What Causes Carbide Precipitation in Stainless steel?


What causes Carbide precipitation in stainless steels.

First off ..what makes stainless steel corrosion resistant?

Mainly, it’s the chromium.  

One of the most commonly welded grades of stainless is 304L which contains approximately 18 % chromium. 

if you have every heard of 18-8 stainless, 304L is one of those.

The L in 304L stands for low carbon.

304L stainless steel contains a very low percentage of carbon, typically around 0.03% or less. This low carbon content helps to minimize the risk of carbide precipitation.

So what is carbide precipitation?

Carbide precipitation is a detrimental change in stainless steel that happens when certain grades of stainless stay too hot for too long.

Here is a brief explanation that is as simple as I can make it...

Chromium molecules are dispersed rather evenly throughout 304L stainless and chromium is the main element that provides corrosion resistance in iron based stainless steels.

When stainless steel is heated up to around 800F,  carbon molecules will try to combine with the chromium molecules.

When that happens, they combine to form a chromium carbide.


This process of chromium combining with carbon is called carbide precipitation.

carbide precipitation causes the grain boundaries to be chromium depleted and therefore susceptible to corrosion.  

If the stainless is held between 800F-1200F for long enough, carbide precipitation will be extensive enough that the grain boundaries are compromised quickly when the part is put into service.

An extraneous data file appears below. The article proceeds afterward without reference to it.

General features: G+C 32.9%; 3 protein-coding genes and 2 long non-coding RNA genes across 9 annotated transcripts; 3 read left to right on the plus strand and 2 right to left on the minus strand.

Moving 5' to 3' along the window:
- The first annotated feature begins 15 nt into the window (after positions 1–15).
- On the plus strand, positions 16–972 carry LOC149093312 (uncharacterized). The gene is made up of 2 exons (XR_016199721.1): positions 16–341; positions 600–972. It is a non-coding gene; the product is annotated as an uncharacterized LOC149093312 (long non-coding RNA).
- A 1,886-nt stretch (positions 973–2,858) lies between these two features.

Think of a rock wall with mortar in between the rocks hold the wall together.

The mortar joints would be similar to grain boundaries in metal.

Then imagine there is such a thing as mortar termites and they begin eating the mortar joints.

Eventually the wall would crumble under strain.

When stainless steel that has been heated too much for too long is stressed, those chromium depleted grain boundaries cause tiny cracks.

This is known as stress corrosion cracking. (SCC for short).

SCC often shows up like a fine network of spider web like cracks. 

Stress corrosion cracking can be difficult or impossible to repair and often requires replacing the part or removing and replacing a large section of material.

That brings me to 321 stainless steel.

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So what is 321 stainless steel and how is it different from other grades?

321 is very similar to 304L stainless in composition but 321 also contains a small percentage of titanium that acts as a stabilizer and ties up the carbon preventing it from combining with chromium. 

That’s why 321 is known as a stabilized grade of stainless steel.

Both motorsports and aerospace industries utilize 321 stainless steel because both industries have numerous components that operate at high temperatures.

321 stainless steel is commonly used for applications that require prolonged service in temperatures ranging from 800–1500°F.

For reference, at 800F, stainless steel is starting to look red hot and 1000 F is a very dull red heat.

So you can imagine the exhaust from a turbocharger operating at 900F might need to be made from 321 stainless to avoid carbide precipitation.


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